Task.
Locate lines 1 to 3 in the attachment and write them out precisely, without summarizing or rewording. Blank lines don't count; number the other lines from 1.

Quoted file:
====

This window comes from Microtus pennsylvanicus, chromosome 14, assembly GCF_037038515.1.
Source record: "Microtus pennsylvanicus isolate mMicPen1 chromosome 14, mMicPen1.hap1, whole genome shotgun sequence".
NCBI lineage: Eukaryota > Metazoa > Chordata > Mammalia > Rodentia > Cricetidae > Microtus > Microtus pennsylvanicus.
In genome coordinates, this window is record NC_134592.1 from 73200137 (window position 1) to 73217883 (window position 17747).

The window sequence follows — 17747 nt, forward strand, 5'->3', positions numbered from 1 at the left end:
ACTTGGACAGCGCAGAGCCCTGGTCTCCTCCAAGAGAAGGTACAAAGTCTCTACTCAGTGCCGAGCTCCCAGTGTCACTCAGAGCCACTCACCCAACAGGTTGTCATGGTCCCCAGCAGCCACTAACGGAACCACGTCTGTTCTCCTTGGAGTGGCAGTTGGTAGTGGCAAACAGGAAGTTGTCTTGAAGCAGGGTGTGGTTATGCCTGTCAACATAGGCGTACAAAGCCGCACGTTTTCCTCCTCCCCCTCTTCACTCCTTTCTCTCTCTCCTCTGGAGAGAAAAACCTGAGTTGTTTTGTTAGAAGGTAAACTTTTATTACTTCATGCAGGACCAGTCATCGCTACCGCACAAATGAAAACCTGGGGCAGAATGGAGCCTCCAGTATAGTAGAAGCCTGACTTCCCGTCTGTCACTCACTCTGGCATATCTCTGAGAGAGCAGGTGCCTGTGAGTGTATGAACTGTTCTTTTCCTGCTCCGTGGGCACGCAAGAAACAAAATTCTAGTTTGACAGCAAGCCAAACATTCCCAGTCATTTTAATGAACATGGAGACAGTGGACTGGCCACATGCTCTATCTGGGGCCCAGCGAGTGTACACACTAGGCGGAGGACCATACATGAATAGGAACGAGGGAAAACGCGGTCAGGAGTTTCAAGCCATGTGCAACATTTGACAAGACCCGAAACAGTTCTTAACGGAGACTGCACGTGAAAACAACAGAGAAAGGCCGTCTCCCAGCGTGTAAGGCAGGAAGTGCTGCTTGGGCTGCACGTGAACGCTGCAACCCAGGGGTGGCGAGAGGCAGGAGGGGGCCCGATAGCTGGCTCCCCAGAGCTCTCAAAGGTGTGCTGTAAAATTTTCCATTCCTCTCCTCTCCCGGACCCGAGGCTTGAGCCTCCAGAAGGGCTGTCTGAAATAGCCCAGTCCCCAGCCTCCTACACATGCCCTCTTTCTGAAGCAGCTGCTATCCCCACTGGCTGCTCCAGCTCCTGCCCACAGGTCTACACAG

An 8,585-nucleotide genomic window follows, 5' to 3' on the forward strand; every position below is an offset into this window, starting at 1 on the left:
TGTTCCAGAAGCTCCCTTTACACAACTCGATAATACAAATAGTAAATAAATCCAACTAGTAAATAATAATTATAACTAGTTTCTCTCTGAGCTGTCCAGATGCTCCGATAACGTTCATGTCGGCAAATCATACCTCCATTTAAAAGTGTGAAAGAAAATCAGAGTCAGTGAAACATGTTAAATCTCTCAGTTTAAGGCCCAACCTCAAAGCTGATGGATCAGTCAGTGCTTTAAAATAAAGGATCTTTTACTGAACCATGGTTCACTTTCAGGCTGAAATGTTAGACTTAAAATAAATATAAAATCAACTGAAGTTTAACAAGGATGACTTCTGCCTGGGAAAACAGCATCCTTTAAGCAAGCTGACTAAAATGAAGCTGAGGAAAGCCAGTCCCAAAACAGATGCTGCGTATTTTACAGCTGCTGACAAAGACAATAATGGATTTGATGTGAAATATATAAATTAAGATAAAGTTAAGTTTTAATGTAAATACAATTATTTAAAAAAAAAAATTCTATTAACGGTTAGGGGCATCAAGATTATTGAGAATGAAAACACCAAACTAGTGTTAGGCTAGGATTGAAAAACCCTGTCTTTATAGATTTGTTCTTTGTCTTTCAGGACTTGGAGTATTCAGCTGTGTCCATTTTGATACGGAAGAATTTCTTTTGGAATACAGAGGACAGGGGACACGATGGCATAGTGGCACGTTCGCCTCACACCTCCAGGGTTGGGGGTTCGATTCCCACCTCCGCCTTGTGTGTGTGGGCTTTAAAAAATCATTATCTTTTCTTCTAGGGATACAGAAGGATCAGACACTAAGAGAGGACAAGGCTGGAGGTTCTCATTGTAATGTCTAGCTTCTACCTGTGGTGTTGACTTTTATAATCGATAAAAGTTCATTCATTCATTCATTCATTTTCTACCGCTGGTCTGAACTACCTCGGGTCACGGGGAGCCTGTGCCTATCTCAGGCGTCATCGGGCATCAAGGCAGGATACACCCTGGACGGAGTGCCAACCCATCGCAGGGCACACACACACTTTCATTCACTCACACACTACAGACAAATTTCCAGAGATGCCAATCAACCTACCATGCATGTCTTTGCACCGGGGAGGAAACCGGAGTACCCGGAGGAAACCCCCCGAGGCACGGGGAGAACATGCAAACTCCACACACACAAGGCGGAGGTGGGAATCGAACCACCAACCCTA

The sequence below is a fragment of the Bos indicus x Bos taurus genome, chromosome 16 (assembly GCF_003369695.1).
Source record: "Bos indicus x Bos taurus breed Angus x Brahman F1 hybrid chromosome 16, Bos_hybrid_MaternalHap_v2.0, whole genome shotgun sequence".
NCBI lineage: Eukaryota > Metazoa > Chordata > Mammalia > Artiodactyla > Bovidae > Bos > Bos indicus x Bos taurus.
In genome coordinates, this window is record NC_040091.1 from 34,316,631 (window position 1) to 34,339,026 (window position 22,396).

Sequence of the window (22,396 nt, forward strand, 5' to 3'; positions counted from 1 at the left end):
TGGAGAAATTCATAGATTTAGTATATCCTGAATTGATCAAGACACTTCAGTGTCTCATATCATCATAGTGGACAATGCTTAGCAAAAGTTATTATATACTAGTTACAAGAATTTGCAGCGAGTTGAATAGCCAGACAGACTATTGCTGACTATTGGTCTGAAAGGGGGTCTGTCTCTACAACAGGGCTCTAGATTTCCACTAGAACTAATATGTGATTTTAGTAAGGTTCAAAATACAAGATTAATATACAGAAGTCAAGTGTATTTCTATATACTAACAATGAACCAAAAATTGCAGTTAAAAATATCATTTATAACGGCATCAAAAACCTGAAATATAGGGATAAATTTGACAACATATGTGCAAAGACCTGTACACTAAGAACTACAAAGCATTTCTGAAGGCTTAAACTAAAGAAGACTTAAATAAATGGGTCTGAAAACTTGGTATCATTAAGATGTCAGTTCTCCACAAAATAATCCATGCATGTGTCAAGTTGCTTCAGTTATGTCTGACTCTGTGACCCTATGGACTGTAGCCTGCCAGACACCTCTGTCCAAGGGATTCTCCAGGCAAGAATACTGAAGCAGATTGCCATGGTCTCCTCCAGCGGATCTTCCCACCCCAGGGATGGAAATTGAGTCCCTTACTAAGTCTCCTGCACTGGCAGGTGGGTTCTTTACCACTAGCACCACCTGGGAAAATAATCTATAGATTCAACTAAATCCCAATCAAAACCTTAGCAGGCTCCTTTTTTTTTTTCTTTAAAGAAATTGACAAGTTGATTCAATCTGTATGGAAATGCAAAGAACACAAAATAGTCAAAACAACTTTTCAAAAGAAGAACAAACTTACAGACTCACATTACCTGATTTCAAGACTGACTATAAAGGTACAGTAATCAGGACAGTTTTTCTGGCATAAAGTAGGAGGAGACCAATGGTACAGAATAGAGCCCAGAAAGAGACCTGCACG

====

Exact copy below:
This window comes from Microtus pennsylvanicus, chromosome 14, assembly GCF_037038515.1.
Source record: "Microtus pennsylvanicus isolate mMicPen1 chromosome 14, mMicPen1.hap1, whole genome shotgun sequence".
NCBI lineage: Eukaryota > Metazoa > Chordata > Mammalia > Rodentia > Cricetidae > Microtus > Microtus pennsylvanicus.